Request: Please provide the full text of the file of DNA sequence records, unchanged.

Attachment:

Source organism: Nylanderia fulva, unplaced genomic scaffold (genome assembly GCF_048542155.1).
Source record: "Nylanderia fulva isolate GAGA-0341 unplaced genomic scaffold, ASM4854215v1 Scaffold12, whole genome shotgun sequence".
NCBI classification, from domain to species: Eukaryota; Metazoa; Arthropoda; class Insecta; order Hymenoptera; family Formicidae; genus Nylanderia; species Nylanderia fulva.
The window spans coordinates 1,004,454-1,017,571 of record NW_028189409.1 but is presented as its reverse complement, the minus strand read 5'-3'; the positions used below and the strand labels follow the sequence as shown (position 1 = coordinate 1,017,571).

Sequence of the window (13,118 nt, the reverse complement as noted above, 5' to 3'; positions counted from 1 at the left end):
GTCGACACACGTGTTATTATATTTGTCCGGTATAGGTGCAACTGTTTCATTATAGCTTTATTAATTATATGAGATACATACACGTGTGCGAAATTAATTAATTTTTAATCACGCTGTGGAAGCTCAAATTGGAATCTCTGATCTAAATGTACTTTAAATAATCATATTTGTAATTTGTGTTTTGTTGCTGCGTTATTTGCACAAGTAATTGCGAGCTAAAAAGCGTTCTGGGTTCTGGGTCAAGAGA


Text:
Source organism: Nylanderia fulva, unplaced genomic scaffold (genome assembly GCF_048542155.1).
Source record: "Nylanderia fulva isolate GAGA-0341 unplaced genomic scaffold, ASM4854215v1 Scaffold12, whole genome shotgun sequence".
NCBI classification, from domain to species: Eukaryota; Metazoa; Arthropoda; class Insecta; order Hymenoptera; family Formicidae; genus Nylanderia; species Nylanderia fulva.
The window spans coordinates 1,004,454-1,017,571 of record NW_028189409.1 but is presented as its reverse complement, the minus strand read 5'-3'; the positions used below and the strand labels follow the sequence as shown (position 1 = coordinate 1,017,571).

Sequence of the window (13,118 nt, the reverse complement as noted above, 5' to 3'; positions counted from 1 at the left end):
GTCGACACACGTGTTATTATATTTGTCCGGTATAGGTGCAACTGTTTCATTATAGCTTTATTAATTATATGAGATACATACACGTGTGCGAAATTAATTAATTTTTAATCACGCTGTGGAAGCTCAAATTGGAATCTCTGATCTAAATGTACTTTAAATAATCATATTTGTAATTTGTGTTTTGTTGCTGCGTTATTTGCACAAGTAATTGCGAGCTAAAAAGCGTTCTGGGTTCTGGGTCAAGAGA